Tag Archives: Boys and Girls Club of Metro Queens

Boys and Girls Club of Metro Queens to be featured on the ‘Today’ show

| amatua@queenscourier.com

Photo courtesy of Boys and Girls Club of Metro Queens

Members of the Boys and Girls Club of Metro Queens in Richmond Hill will get their 15 minutes of fame on the “Today” show with Kathie Lee and Hoda on Wednesday.

Maria Cruz, 14, and Djhai Facey, 17,  will model clothing as a part of J.C. Penney’s “Bend the Trend” campaign, which hopes to encourage children going back to school to combine different trends for their own personal style. Cruz and Facey will be paired with teen YouTube stars in a mash-up fashion show and will keep the clothes they model during the show. The segment will air on NBC Channel 4 between 10 to 11 a.m.

J.C. Penney has also dubbed Aug. 12 “National Shout Out Day” and will encourage teens to post positive messages about each other on social media. The chain has also enlisted the help of YouTube stars the Merrill Twins, Stephanie and Matilda from Primrose Makeup, Josh Tryhane, Sierra Furtado, Paulina Cerrilina and Hunter March to use social media to promote positivity and share their back-to-school style.

Program Director Samantha Surujlall said the “Today” show reached out to the organization at the beginning of the summer to ask if the club would be interested in participating in the campaign.

“Each year the ‘Today’ show does a segment on back-to-school fashion,” Surujlall said. “Our two participants are going to be the ‘it’ team for back-to-school fashion.”


Boys and Girls Club of Metro Queens rallies to restore funding

By Queens Courier Staff | editorial@queenscourier.com

THE COURIER/Photos by Angela Matua

Chants of “show us the money” reverberated throughout the gymnasium of the Boys and Girls Club of Metro Queens on Wednesday, as parents, children and staff called for more funding for after-school programs.

The Richmond Hill-based nonprofit organization, which offers free after-school tutoring, homework assistance and athletic and arts programs, serves children from 6 to 18. But the elementary school programs, which serve 200 students, have lost their funding.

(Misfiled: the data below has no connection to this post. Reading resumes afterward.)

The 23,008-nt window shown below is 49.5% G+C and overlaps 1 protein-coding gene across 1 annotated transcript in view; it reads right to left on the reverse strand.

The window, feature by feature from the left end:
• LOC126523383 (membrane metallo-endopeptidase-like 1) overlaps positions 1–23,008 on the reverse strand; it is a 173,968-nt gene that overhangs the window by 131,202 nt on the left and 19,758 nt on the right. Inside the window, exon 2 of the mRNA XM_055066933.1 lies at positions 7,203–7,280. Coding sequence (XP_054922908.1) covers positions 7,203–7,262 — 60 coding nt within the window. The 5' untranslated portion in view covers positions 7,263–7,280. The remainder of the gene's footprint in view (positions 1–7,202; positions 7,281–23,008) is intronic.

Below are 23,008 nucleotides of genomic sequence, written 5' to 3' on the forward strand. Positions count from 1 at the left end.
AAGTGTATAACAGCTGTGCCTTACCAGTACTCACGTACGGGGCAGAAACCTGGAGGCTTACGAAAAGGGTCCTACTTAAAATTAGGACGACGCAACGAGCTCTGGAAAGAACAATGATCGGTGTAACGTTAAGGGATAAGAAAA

The City Council cut $420,000 from after-school programs for the next fiscal year and if it is not restored, club Associate Executive Director David Kupecky said, parents will have to choose between putting food on the table and providing their children with a safe space to attend after school.

“The mayor’s initiative this year is ‘after school for all,'” Kupecky said. “He’s talking about middle school, he’s talking about pre-K and I think that right now, elementary school is being forgotten.”

A City Council representative said no cuts have been made but the club lost an RFP proposal through the Comprehensive After School System of New York City (COMPASS). The representative also said that they are looking to provide funding for the Boys and Girls Club of Metro Queens and other programs that have been affected by budget shortfalls.

The Boys and Girls Club will have to charge parents $300 per month for the 36-week after-school program and $800 for the seven-week summer program if the funding is not restored in the final budget.

Marcus Gonzalez, a 20-year-old Jamaica resident who works at the Boys and Girls Club and has been attending the programs since he was 5, said that the mentors he met helped him when he struggled through high school and eventually pushed him to strive for more. He will be graduating from LaGuardia Community College in 2016 with an associate degree in early childhood education.

THE COURIER/Photos by Angela Matua

“If it wasn’t for the free-of-charge summer and after-school programs here where I grew up, who knows where I would be,” Gonzalez said.

Chrissy Mercado, a Richmond Hill resident whose three children attend the Boys and Girls Club after school, said she is worried about the impact these cuts will have on working families.

“These cuts will hurt parents who do not have family in the area to assist with child care,” Mercado said. “If this funding for our programs are cut this will force parents to make potentially dangerous decisions of leaving their children with after-school providers who may not be licensed, a terrifying thought.”